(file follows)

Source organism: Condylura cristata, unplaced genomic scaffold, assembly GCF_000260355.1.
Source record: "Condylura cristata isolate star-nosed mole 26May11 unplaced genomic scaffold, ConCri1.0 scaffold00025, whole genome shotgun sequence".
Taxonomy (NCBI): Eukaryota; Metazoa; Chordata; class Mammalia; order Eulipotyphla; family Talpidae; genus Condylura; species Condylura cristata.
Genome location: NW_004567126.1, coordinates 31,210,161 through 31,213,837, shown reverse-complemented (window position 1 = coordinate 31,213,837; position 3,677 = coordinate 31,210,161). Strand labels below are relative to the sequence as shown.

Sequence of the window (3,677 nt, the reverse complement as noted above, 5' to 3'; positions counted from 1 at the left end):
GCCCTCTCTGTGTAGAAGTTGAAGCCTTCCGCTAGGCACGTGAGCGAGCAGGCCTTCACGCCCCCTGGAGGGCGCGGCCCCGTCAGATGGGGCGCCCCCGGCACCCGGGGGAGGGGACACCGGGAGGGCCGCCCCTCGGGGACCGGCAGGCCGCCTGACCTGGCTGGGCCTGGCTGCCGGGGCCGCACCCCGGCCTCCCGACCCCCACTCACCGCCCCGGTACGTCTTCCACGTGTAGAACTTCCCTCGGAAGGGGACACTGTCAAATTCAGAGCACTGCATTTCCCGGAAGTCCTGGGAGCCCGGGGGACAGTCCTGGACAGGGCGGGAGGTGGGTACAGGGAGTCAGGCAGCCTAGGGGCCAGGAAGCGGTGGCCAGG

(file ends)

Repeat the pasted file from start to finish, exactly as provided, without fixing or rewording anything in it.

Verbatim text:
Source organism: Condylura cristata, unplaced genomic scaffold, assembly GCF_000260355.1.
Source record: "Condylura cristata isolate star-nosed mole 26May11 unplaced genomic scaffold, ConCri1.0 scaffold00025, whole genome shotgun sequence".
Taxonomy (NCBI): Eukaryota; Metazoa; Chordata; class Mammalia; order Eulipotyphla; family Talpidae; genus Condylura; species Condylura cristata.
Genome location: NW_004567126.1, coordinates 31,210,161 through 31,213,837, shown reverse-complemented (window position 1 = coordinate 31,213,837; position 3,677 = coordinate 31,210,161). Strand labels below are relative to the sequence as shown.

Sequence of the window (3,677 nt, the reverse complement as noted above, 5' to 3'; positions counted from 1 at the left end):
GCCCTCTCTGTGTAGAAGTTGAAGCCTTCCGCTAGGCACGTGAGCGAGCAGGCCTTCACGCCCCCTGGAGGGCGCGGCCCCGTCAGATGGGGCGCCCCCGGCACCCGGGGGAGGGGACACCGGGAGGGCCGCCCCTCGGGGACCGGCAGGCCGCCTGACCTGGCTGGGCCTGGCTGCCGGGGCCGCACCCCGGCCTCCCGACCCCCACTCACCGCCCCGGTACGTCTTCCACGTGTAGAACTTCCCTCGGAAGGGGACACTGTCAAATTCAGAGCACTGCATTTCCCGGAAGTCCTGGGAGCCCGGGGGACAGTCCTGGACAGGGCGGGAGGTGGGTACAGGGAGTCAGGCAGCCTAGGGGCCAGGAAGCGGTGGCCAGG